Which is the point I made in a rather unfriendly interview with Yahoo Finance.

But a higher minimum wage is popular with voters who don’t understand economics, and unions strongly support a higher minimum wage since it means potential competitors are then priced out of the market.

So it’s not exactly a surprise that the White House is siding with unions over lower-skill workers. Here’s some of what is being reported by The Hill.

President Obama might soon renew his push for a $9 minimum wage, a top economic adviser said on Monday. “You’ll certainly be hearing more about it,” Jason Furman, the chairman of the Council of Economic Advisers, told reporters Monday at a Wall Street Journal event. …Obama urged lawmakers during January’s State of the Union address to boost the wage from $7.25 to $9 per hour and index it so that it rises with inflation.

The “indexing” provision would be especially pernicious. In the past, rising overall wage levels have diminished the harmful impact of the minimum wage. But if the minimum wage automatically increases,Minimum Wage Cartoon 2 then the ladder of opportunity may be permanently out of reach for some low-skilled workers.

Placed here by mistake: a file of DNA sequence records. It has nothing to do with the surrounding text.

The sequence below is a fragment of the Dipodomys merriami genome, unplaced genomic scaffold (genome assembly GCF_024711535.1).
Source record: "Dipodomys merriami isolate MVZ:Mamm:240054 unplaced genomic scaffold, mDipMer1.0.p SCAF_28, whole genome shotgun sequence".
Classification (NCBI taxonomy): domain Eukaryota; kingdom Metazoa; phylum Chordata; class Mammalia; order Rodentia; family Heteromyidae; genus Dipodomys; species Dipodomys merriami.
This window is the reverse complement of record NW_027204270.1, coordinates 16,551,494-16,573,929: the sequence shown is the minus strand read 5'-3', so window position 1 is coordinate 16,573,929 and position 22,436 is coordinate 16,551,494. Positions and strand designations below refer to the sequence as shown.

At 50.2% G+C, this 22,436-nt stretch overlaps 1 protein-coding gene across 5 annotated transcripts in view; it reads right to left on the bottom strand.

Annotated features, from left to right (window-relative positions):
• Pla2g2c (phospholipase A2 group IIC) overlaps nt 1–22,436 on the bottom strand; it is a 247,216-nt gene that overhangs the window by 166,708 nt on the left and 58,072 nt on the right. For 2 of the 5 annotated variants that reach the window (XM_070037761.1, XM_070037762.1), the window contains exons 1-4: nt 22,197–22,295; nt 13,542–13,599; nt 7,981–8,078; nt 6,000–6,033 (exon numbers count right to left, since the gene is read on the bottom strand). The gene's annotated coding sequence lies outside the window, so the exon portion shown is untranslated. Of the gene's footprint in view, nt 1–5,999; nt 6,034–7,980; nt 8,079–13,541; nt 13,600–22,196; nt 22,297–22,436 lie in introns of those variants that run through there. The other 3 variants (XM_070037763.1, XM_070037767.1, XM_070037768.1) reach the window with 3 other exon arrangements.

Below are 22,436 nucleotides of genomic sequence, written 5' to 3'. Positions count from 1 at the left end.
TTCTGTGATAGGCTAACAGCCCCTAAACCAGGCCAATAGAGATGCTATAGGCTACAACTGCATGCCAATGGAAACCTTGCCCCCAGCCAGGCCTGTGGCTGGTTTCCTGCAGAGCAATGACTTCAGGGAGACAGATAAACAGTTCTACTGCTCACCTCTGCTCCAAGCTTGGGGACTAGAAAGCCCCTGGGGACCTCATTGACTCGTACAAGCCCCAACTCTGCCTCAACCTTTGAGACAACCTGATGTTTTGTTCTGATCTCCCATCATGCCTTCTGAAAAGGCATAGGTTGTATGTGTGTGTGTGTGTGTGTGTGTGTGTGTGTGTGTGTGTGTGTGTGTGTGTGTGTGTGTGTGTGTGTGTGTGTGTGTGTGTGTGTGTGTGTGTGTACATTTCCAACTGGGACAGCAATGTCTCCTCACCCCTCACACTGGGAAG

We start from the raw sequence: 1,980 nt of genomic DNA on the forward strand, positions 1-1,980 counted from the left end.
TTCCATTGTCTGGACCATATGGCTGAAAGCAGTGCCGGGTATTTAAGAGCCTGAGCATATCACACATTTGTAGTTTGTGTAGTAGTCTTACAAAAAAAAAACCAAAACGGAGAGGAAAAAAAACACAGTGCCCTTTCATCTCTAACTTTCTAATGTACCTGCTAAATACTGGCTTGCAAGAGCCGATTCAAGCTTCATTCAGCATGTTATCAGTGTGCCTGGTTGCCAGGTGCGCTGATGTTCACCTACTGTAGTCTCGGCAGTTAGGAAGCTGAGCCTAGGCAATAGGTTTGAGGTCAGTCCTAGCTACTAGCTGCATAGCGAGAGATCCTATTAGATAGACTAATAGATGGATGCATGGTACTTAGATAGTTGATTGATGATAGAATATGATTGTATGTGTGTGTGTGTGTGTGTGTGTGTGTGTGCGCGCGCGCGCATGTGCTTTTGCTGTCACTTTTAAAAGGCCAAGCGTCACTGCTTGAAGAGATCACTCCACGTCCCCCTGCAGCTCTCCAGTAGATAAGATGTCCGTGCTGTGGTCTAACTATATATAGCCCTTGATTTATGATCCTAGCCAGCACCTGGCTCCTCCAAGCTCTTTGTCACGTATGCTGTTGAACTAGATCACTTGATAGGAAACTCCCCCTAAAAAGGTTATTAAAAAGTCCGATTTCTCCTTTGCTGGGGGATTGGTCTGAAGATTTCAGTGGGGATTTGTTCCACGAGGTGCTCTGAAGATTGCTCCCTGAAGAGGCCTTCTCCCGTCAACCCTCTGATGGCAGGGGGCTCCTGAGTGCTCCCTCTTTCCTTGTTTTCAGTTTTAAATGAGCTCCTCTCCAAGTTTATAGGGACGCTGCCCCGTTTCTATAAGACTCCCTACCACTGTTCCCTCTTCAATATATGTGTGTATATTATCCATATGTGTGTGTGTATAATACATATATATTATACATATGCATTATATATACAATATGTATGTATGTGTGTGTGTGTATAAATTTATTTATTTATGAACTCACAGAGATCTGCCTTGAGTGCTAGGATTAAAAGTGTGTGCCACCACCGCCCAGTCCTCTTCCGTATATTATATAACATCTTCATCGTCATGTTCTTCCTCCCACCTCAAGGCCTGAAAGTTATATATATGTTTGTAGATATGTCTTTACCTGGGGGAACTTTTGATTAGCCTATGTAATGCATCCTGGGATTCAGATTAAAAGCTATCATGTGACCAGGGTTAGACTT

Walter Williams also has weighed in on this issue, noting specifically the negative impact of higher minimum wages on minorities. Indeed, he cited research showing that, “each 10 percent increase reduces hours worked by 3 percent among white males, 1.7 percent for Hispanic males, and 6.6 percent for black males.”

The bottom line is that businesses aren’t charities. They hire workers when they think more employees will improve the bottom line. So if you artificially increase the price of labor, it’s easy to understand why marginal workers won’t get hired.

For more information on this issue, here’s a video produced by the Center for Freedom and Prosperity.

P.S. I wrote yesterday that the tax-hike referendum in Colorado was the most important battle in the 2013 elections.

Well, I’m delighted to report that Colorado voters are even wiser than Swiss voters. A take-hike referendum in 2010 was defeated in Switzerland by a 58.5-41.5 margin. Colorado voters easily exceeded that margin, rejecting the tax hike in a staggering 66-34 landslide.